The Dulled Marketing Points: You are invited to play No More Heroes 2 and experience three times as many playable characters as the original game contained. You are encouraged to dual-wield Travis' beam katana. In an almost-positive move, Grasshopper undermines these sequel-standard multiplications of features. The two other playable characters are used in all of three levels. The dual katana feels no different to control than the single one. Maybe that's a joke too, and not a bad one. But it sure isn't a selling point or two.

No More Heroes 2 not being a ton of fun wasn't necessarily going to be a dealbreaker. Games don't have to be fun. Suda 51's own games have proven this to me.

One of the best arguments for a lack of fun being a successful video game element is Suda 51 and Grasshopper Manufacture's Killer 7. The GameCube on-rails first-person shooter is a mad and clunky game rendered in a shattered stained-glass aesthetic. As much of a slog and an incoherent screech as it can be, it's also an emotionally powerful game with some daring twists. Ultimately it was trying to evoke an unusually dark and tortured mood, an extended meditation on guilt. Seldom was it fun, but often it was fascinating. The first No More Heroes, with its better combat than Killer 7, was a more fun game and was almost as thematically interesting and quirky. If it had a point, it was one of devil-may-care inconsequential trashiness. It laughed at geek obsessions while loving them, less of an original idea, but one presented with winning glee.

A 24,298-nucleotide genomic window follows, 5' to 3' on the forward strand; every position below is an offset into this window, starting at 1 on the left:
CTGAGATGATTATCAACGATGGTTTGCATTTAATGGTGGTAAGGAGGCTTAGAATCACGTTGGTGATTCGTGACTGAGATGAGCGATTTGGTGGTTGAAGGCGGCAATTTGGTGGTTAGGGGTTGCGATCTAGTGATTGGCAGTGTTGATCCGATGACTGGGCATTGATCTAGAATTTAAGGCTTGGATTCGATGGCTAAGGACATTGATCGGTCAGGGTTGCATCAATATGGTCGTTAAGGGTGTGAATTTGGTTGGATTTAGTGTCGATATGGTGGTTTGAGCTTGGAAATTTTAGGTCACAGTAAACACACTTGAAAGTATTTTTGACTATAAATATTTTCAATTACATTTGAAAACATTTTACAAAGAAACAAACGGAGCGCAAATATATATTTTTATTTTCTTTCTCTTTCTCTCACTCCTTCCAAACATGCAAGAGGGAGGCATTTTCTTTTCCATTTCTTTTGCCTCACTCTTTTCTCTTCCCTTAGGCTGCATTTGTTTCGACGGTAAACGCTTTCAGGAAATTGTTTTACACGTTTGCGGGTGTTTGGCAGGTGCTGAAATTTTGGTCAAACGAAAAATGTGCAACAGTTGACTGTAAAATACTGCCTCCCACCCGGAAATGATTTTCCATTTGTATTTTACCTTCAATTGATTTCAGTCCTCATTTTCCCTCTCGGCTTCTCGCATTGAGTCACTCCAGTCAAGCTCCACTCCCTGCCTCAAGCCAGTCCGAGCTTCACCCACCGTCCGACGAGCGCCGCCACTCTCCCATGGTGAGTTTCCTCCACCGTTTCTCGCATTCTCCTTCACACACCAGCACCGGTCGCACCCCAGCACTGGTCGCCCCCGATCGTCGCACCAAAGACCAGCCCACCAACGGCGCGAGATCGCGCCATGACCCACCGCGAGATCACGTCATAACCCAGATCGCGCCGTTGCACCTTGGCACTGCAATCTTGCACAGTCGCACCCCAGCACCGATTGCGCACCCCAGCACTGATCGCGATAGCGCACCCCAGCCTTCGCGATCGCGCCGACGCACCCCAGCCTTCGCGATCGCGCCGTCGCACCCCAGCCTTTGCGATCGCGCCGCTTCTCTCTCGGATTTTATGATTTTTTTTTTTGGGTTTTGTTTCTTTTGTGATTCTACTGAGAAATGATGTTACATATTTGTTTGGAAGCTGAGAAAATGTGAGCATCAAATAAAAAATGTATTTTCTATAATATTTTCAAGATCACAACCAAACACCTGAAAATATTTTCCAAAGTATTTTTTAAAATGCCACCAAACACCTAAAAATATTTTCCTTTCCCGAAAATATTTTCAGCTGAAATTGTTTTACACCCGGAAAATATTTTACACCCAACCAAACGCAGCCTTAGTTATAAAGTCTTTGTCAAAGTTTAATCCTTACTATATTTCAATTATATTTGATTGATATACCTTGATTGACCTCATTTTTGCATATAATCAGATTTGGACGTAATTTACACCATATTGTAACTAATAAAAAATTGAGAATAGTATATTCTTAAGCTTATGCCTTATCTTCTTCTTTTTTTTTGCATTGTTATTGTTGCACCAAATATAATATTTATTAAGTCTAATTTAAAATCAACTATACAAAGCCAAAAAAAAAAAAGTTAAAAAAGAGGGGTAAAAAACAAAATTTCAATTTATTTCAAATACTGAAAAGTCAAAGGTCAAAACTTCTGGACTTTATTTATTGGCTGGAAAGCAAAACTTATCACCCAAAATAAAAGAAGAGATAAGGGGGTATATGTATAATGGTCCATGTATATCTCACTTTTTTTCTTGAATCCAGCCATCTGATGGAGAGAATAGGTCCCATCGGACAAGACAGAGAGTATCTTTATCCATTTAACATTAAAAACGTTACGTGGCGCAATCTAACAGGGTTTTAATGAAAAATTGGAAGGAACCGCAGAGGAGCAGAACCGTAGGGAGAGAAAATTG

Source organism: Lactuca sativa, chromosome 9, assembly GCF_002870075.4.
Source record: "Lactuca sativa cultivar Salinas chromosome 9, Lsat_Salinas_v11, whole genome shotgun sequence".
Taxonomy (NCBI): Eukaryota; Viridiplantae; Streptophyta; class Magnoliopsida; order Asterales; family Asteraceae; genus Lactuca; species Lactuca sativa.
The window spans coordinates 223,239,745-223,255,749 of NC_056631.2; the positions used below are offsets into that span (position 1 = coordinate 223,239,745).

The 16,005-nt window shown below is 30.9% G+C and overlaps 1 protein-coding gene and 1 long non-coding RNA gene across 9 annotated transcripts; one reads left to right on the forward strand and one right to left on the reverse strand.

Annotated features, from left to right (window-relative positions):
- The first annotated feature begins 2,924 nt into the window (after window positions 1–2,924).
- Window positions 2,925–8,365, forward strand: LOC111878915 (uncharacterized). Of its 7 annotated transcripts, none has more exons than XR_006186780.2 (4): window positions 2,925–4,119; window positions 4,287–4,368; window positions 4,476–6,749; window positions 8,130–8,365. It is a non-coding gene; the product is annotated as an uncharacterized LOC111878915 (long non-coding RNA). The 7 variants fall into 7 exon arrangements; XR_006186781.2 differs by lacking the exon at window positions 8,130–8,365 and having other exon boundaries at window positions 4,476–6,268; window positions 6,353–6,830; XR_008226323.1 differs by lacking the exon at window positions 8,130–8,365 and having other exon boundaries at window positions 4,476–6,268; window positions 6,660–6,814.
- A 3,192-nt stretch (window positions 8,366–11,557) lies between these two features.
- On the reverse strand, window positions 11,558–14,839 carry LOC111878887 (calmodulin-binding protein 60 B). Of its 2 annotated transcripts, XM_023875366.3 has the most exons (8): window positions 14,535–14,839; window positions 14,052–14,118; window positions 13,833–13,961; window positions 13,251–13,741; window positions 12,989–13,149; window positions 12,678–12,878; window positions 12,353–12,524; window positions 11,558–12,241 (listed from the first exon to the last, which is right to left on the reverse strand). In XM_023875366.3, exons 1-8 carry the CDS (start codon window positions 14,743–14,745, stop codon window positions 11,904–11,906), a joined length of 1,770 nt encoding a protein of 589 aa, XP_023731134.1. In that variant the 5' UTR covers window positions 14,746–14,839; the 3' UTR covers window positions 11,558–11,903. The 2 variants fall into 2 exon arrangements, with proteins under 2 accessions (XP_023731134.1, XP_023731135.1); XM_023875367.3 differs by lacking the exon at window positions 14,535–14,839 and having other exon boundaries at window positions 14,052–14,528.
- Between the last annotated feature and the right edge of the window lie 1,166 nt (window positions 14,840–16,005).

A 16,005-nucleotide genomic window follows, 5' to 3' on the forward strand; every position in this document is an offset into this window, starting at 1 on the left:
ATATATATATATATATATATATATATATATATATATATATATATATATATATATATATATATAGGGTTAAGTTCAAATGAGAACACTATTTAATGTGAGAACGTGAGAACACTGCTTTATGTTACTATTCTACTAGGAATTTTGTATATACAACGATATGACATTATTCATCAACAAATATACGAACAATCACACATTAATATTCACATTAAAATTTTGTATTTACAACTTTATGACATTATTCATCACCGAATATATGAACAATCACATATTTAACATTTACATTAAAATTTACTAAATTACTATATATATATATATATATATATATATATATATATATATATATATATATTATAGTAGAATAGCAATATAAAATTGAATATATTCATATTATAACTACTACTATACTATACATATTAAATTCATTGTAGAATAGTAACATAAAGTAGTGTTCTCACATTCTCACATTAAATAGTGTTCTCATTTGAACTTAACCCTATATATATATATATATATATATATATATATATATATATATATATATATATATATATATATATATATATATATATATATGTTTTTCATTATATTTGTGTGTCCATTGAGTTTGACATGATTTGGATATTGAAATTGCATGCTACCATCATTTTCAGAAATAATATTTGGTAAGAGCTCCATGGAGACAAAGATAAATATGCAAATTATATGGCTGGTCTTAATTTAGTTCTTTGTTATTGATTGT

For people who come to No More Heroes 2 without having played those earlier Grasshopper games, this sequel will be a refreshing non-conformist oddity. To Grasshopper-playing veterans it will feel badly routine in parts and badly revised in others. The game is amusingly crass and populated with some fun boss characters. But it wastes its core mechanic and punishes the player with its tedium. It's a rebel on repeat, losing its credibility the second time around. It exhausts the patience of those who were ready, even if it wasn't guaranteed to be fun, to enjoy the Desperate Struggle.

No More Heroes 2: Desperate Struggle was developed by Grasshopper Manufacture and published by Ubisoft for the Wii on January 26. Retails for $49.99 USD. A copy of the game was given to us by the publisher for reviewing purposes. Played through the campaign, lowered the weight of Travis' cat by about 14 pounds, avoided mentioning the game's fascination with masturbation until now.